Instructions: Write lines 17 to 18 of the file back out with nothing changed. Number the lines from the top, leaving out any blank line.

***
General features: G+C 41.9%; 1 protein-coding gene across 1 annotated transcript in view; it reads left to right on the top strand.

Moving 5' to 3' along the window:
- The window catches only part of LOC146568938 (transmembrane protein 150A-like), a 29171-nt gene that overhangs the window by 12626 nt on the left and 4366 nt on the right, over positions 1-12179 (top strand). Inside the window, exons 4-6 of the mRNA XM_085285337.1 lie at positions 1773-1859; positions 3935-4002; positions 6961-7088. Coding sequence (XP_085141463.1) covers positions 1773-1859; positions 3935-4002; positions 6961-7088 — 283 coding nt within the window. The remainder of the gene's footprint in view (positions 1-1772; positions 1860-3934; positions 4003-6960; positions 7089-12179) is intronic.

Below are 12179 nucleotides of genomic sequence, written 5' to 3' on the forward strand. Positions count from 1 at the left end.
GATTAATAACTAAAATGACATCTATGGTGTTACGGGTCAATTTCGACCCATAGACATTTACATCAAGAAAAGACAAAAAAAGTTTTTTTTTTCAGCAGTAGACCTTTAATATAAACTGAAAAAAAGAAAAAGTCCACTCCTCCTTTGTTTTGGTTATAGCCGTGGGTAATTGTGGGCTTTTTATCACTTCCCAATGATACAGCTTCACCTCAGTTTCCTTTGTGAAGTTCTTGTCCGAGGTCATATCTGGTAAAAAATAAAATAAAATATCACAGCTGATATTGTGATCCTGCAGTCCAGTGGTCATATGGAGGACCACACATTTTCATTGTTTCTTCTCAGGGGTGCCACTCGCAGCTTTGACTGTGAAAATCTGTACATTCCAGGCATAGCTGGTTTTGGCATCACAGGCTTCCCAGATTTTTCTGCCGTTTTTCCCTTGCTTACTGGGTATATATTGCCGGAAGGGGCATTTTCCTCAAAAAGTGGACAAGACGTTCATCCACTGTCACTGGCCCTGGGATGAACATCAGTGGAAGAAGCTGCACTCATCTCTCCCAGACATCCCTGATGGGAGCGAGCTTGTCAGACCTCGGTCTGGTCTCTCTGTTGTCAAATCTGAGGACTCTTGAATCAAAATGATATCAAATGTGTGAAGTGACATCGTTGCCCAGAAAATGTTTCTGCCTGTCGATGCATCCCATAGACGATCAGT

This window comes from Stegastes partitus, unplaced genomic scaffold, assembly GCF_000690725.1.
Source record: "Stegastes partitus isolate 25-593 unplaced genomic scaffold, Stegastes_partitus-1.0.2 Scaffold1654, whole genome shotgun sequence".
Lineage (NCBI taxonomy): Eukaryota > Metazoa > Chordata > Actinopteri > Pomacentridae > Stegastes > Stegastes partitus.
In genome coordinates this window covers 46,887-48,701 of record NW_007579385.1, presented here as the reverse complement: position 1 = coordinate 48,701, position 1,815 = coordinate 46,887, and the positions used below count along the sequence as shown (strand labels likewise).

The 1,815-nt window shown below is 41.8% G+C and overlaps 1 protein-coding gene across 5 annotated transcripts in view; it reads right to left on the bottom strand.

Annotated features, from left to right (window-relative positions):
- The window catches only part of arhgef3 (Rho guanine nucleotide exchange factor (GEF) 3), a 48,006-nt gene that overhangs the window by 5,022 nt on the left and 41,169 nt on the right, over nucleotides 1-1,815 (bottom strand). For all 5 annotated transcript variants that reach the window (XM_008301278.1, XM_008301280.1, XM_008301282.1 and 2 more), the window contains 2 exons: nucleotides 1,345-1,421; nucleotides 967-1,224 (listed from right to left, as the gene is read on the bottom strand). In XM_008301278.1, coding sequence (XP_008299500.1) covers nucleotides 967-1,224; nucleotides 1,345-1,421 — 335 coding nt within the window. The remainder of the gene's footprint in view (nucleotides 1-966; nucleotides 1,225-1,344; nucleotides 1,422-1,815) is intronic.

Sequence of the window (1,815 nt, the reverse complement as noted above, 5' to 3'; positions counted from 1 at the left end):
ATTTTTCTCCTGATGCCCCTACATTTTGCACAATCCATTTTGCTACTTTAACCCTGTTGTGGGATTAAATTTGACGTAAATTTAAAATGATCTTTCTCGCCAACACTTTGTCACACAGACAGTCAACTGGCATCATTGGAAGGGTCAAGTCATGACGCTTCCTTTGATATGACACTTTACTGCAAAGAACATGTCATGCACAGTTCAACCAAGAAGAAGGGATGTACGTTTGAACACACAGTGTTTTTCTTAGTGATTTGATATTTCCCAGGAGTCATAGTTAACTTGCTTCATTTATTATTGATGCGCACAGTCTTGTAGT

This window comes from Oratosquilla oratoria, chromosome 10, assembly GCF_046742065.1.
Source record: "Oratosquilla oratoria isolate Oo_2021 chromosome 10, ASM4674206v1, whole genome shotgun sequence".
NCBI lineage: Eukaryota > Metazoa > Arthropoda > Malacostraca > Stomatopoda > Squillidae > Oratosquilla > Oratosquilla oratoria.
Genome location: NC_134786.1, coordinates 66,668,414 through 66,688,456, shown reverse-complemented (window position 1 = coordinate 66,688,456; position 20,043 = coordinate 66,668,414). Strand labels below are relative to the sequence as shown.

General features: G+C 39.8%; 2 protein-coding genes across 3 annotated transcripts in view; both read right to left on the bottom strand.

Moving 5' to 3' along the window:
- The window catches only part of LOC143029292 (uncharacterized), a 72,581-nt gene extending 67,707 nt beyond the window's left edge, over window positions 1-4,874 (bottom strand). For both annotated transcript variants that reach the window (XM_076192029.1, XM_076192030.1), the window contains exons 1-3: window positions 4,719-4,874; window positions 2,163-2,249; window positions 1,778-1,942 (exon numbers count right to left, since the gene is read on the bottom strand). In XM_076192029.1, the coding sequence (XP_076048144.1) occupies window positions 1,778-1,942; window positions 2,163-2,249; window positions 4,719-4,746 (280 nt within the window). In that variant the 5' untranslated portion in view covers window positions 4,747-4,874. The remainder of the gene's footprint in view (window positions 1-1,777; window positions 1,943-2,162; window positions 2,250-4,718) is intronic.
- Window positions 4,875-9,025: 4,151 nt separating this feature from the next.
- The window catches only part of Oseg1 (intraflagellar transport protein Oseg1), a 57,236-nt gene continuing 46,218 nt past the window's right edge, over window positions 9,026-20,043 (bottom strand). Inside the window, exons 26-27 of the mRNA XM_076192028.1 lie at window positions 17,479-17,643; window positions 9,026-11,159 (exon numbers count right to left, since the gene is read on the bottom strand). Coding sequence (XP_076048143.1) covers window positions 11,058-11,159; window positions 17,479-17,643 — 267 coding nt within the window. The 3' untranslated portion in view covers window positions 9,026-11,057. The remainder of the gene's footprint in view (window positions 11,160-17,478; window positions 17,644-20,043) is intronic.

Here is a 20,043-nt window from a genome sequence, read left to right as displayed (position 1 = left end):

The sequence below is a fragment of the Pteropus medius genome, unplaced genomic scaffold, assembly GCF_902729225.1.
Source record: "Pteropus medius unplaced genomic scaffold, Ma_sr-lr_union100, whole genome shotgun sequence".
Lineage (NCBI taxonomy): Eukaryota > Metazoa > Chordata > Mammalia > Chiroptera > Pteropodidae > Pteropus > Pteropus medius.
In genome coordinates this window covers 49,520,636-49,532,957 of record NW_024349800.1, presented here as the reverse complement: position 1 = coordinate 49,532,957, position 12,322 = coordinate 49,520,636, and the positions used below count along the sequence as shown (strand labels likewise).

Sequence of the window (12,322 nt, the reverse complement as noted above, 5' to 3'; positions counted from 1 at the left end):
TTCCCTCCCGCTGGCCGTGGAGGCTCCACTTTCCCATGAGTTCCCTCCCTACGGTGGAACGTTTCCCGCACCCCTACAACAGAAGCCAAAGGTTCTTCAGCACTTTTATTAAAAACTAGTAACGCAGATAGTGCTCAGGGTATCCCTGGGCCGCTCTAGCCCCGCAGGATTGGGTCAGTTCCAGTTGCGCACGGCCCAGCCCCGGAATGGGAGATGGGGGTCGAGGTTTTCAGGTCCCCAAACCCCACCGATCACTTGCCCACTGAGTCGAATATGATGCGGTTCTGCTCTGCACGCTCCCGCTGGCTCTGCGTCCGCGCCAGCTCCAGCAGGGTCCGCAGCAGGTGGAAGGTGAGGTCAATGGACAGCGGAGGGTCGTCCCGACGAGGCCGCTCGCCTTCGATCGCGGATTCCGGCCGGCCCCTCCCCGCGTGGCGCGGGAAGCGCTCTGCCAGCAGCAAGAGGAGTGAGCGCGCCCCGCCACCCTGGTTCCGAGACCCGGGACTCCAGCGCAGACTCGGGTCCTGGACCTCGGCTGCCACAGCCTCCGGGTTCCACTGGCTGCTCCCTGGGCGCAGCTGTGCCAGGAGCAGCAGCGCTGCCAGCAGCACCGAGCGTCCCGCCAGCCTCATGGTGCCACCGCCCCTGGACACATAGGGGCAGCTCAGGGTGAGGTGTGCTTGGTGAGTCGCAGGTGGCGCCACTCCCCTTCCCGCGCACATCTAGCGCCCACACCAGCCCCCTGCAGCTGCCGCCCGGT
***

NCBI lineage: Eukaryota > Metazoa > Arthropoda > Malacostraca > Stomatopoda > Squillidae > Oratosquilla > Oratosquilla oratoria.
Genome location: NC_134786.1, coordinates 66,668,414 through 66,688,456, shown reverse-complemented (window position 1 = coordinate 66,688,456; position 20,043 = coordinate 66,668,414). Strand labels below are relative to the sequence as shown.